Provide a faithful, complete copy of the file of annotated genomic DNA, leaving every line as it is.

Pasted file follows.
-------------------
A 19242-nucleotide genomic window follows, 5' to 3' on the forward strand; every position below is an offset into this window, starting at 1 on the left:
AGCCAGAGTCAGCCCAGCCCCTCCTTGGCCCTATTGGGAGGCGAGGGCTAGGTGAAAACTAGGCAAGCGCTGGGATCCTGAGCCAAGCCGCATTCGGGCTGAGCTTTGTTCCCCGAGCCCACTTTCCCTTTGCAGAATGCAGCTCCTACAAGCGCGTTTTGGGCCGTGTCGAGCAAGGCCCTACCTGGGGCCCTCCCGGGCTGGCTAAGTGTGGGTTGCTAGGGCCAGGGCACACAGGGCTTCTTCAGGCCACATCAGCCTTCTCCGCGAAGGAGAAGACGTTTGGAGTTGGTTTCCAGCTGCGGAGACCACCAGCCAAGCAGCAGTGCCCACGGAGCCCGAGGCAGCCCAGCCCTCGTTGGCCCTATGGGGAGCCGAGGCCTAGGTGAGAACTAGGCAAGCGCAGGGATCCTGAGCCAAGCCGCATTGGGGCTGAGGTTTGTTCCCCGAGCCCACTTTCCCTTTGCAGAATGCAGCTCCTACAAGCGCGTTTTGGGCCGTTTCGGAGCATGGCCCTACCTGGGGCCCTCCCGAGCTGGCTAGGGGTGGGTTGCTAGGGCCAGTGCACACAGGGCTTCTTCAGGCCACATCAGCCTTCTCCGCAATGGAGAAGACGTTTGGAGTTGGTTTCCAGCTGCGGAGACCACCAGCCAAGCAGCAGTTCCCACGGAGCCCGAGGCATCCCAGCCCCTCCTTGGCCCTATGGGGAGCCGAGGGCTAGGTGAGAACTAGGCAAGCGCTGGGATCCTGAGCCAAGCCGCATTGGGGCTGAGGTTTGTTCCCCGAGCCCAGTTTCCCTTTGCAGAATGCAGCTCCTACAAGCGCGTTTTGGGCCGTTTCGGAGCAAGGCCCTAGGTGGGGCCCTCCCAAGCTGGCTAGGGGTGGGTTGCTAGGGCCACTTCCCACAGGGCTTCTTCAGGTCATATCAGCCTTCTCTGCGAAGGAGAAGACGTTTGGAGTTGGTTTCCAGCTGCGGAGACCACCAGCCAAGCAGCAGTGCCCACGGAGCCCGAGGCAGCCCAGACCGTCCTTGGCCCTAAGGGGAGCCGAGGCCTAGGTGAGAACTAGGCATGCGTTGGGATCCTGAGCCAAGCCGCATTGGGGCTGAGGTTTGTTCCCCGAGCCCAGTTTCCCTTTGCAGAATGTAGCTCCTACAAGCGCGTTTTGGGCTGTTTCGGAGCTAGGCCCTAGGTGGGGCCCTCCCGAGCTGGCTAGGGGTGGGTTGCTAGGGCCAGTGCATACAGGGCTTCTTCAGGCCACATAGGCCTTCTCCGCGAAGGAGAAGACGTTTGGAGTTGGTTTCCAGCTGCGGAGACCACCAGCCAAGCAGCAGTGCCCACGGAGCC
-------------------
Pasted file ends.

A 19242-nucleotide genomic window follows, 5' to 3' on the forward strand; every position below is an offset into this window, starting at 1 on the left:
AGCCAGAGTCAGCCCAGCCCCTCCTTGGCCCTATTGGGAGGCGAGGGCTAGGTGAAAACTAGGCAAGCGCTGGGATCCTGAGCCAAGCCGCATTCGGGCTGAGCTTTGTTCCCCGAGCCCACTTTCCCTTTGCAGAATGCAGCTCCTACAAGCGCGTTTTGGGCCGTGTCGAGCAAGGCCCTACCTGGGGCCCTCCCGGGCTGGCTAAGTGTGGGTTGCTAGGGCCAGGGCACACAGGGCTTCTTCAGGCCACATCAGCCTTCTCCGCGAAGGAGAAGACGTTTGGAGTTGGTTTCCAGCTGCGGAGACCACCAGCCAAGCAGCAGTGCCCACGGAGCCCGAGGCAGCCCAGCCCTCGTTGGCCCTATGGGGAGCCGAGGCCTAGGTGAGAACTAGGCAAGCGCAGGGATCCTGAGCCAAGCCGCATTGGGGCTGAGGTTTGTTCCCCGAGCCCACTTTCCCTTTGCAGAATGCAGCTCCTACAAGCGCGTTTTGGGCCGTTTCGGAGCATGGCCCTACCTGGGGCCCTCCCGAGCTGGCTAGGGGTGGGTTGCTAGGGCCAGTGCACACAGGGCTTCTTCAGGCCACATCAGCCTTCTCCGCAATGGAGAAGACGTTTGGAGTTGGTTTCCAGCTGCGGAGACCACCAGCCAAGCAGCAGTTCCCACGGAGCCCGAGGCATCCCAGCCCCTCCTTGGCCCTATGGGGAGCCGAGGGCTAGGTGAGAACTAGGCAAGCGCTGGGATCCTGAGCCAAGCCGCATTGGGGCTGAGGTTTGTTCCCCGAGCCCAGTTTCCCTTTGCAGAATGCAGCTCCTACAAGCGCGTTTTGGGCCGTTTCGGAGCAAGGCCCTAGGTGGGGCCCTCCCAAGCTGGCTAGGGGTGGGTTGCTAGGGCCACTTCCCACAGGGCTTCTTCAGGTCATATCAGCCTTCTCTGCGAAGGAGAAGACGTTTGGAGTTGGTTTCCAGCTGCGGAGACCACCAGCCAAGCAGCAGTGCCCACGGAGCCCGAGGCAGCCCAGACCGTCCTTGGCCCTAAGGGGAGCCGAGGCCTAGGTGAGAACTAGGCATGCGTTGGGATCCTGAGCCAAGCCGCATTGGGGCTGAGGTTTGTTCCCCGAGCCCAGTTTCCCTTTGCAGAATGTAGCTCCTACAAGCGCGTTTTGGGCTGTTTCGGAGCTAGGCCCTAGGTGGGGCCCTCCCGAGCTGGCTAGGGGTGGGTTGCTAGGGCCAGTGCATACAGGGCTTCTTCAGGCCACATAGGCCTTCTCCGCGAAGGAGAAGACGTTTGGAGTTGGTTTCCAGCTGCGGAGACCACCAGCCAAGCAGCAGTGCCCACGGAGCC